MEDIA CONTACT:
Virginia Zimmermann
Senior Communications Manager
Office 941-721-2323
Cell 941-932-1006
vzimmermann@portmanatee.com

PALMETTO, Florida – Port Manatee’s commercial ties with El Salvador are getting a boost through collaboration with leaders of the Salvadoran American Chamber of Commerce of Florida and the Hispanic Commerce Coalition.

Mutual exploration of business opportunities got a jump start Thursday [Aug. 16] with presentations at the Manatee County Port Authority’s meeting and a tour of the Central Florida Gulf Coast port’s facilities, including the International Trade Hub at Port Manatee.

“We see many opportunities, including for export to Port Manatee of manufactured goods, including towels and other fabric items, as well as various produce, coffee and medicines,” said Connie C. Palomo Flores, executive director of the Doral, Florida-based Salvadoran American Chamber of Commerce of Florida. “We’re genuinely impressed with what we have seen and heard at Port Manatee and look forward to soon hosting Port Manatee leadership in El Salvador.”

Jose Matto, president and chairman of the Hispanic Commerce Coalition, another member of the delegation visiting Port Manatee from South Florida, commented, “It’s always exciting to develop enhanced commercial relationships, and we are particularly enthused about potential for trade between El Salvador and Port Manatee, which offers an ideal gateway to the fast-growing Central Florida market.”

The Salvadoran visit to Port Manatee is the most recent of several by Latin American commercial leaders, with trade officials from Chile, Guatemala, Colombia, Costa Rica and the Dominican Republic among those calling earlier this year. The International Trade Hub at Port Manatee has been a magnet for such activity since opening in 2014.

“While our trade ties with El Salvador have to date been limited, we see a wealth of opportunity,” said Carlos Buqueras, Port Manatee’s executive director. “We look forward to working with Salvadoran trade officials in pursuit of mutually beneficial business ties.”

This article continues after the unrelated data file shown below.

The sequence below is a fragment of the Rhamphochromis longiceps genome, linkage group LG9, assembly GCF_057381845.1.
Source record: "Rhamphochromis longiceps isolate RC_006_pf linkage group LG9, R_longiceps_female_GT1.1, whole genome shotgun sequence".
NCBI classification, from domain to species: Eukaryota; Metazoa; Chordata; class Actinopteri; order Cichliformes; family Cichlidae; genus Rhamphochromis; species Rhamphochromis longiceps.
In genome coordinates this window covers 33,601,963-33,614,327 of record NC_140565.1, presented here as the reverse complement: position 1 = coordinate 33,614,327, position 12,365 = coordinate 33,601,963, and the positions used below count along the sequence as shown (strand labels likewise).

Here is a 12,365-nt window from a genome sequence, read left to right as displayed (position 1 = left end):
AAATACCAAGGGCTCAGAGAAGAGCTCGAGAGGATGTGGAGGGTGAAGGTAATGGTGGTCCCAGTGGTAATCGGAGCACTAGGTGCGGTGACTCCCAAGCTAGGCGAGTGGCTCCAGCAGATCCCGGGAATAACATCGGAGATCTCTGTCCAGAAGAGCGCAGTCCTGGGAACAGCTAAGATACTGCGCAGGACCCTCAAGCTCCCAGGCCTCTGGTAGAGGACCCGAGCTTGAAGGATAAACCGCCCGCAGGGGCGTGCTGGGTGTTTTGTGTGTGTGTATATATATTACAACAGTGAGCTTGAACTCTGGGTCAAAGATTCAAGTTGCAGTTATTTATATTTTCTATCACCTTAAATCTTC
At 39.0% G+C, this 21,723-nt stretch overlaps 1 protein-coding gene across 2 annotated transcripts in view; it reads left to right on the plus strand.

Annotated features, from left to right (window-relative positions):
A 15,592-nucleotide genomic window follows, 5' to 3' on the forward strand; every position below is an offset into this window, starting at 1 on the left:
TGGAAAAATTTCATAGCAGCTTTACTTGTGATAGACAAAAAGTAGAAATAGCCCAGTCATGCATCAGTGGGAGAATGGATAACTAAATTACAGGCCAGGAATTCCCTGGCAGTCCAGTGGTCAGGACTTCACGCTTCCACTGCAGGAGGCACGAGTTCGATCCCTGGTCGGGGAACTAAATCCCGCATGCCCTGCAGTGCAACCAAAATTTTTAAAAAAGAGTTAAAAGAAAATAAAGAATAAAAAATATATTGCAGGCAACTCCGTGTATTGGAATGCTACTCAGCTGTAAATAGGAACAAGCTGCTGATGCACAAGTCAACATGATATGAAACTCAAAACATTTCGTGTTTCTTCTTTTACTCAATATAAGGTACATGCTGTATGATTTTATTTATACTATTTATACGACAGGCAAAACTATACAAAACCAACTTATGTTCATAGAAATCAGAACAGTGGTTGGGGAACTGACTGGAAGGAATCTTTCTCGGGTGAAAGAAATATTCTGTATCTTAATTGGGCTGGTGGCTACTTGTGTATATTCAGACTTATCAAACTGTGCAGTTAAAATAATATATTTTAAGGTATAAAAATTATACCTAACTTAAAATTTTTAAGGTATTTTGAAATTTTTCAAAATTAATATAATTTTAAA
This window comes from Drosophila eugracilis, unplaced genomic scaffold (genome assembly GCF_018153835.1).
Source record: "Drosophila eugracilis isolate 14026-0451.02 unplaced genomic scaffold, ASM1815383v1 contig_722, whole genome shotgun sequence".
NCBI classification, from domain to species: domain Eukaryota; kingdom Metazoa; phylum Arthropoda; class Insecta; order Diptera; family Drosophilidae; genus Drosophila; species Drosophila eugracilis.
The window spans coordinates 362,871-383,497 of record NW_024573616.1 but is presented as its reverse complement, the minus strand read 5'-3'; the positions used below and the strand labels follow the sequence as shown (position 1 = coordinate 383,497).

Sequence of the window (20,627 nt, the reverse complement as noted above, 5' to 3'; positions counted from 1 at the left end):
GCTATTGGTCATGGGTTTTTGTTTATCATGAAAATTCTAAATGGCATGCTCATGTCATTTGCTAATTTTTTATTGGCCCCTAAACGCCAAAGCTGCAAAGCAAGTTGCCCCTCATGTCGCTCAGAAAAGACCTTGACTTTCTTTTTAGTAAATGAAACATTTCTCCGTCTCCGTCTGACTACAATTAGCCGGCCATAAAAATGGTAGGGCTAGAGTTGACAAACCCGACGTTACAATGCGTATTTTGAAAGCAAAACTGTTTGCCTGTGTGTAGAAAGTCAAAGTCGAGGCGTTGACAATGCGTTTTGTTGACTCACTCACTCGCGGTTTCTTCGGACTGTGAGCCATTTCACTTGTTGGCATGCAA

The smallest and most densely populated of Central American countries, El Salvador is a signatory to multiple trade pacts, including the Dominican Republic-Central America Free Trade Agreement, or CAFTA-DR. The United States is El Salvador’s leading trade partner for both exports and imports.

Vanessa Baugh, chairwoman of the Manatee County Port Authority, said, “By expanding trade with El Salvador and other countries throughout Latin America and beyond, Port Manatee looks to further augment its role as a vital economic engine for greater Manatee County.”

Located “Where Tampa Bay Meets the Gulf of Mexico,” Port Manatee is the closest U.S. deepwater seaport to the expanded Panama Canal, with 10 40-foot-draft berths serving container, bulk, breakbulk, heavylift, project and general cargo customers. The port generates more than $2.3 billion in annual economic impact for the local community, while supporting more than 24,000 jobs, without levying ad-valorem taxes.

Gathered to discuss trade opportunities are, from left: Betsy Benac, member, Manatee County Port Authority; Robin DiSabatino, member, Manatee County Port Authority; Priscilla Whisenant Trace, first vice chairwoman, Manatee County Port Authority; Vanessa Baugh, chairwoman, Manatee County Port Authority; Stephen R. Jonsson, third vice chairman, Manatee County Port Authority; Connie C. Palomo Flores, executive director, Salvadoran American Chamber of Commerce of Florida; Jose Matto, president and chairman, Hispanic Chamber Coalition; Carol Whitmore, member, Manatee County Port Authority; Carlos Buqueras, executive director, Port Manatee; and Charles B. Smith, second vice chairman, Manatee County Port Authority.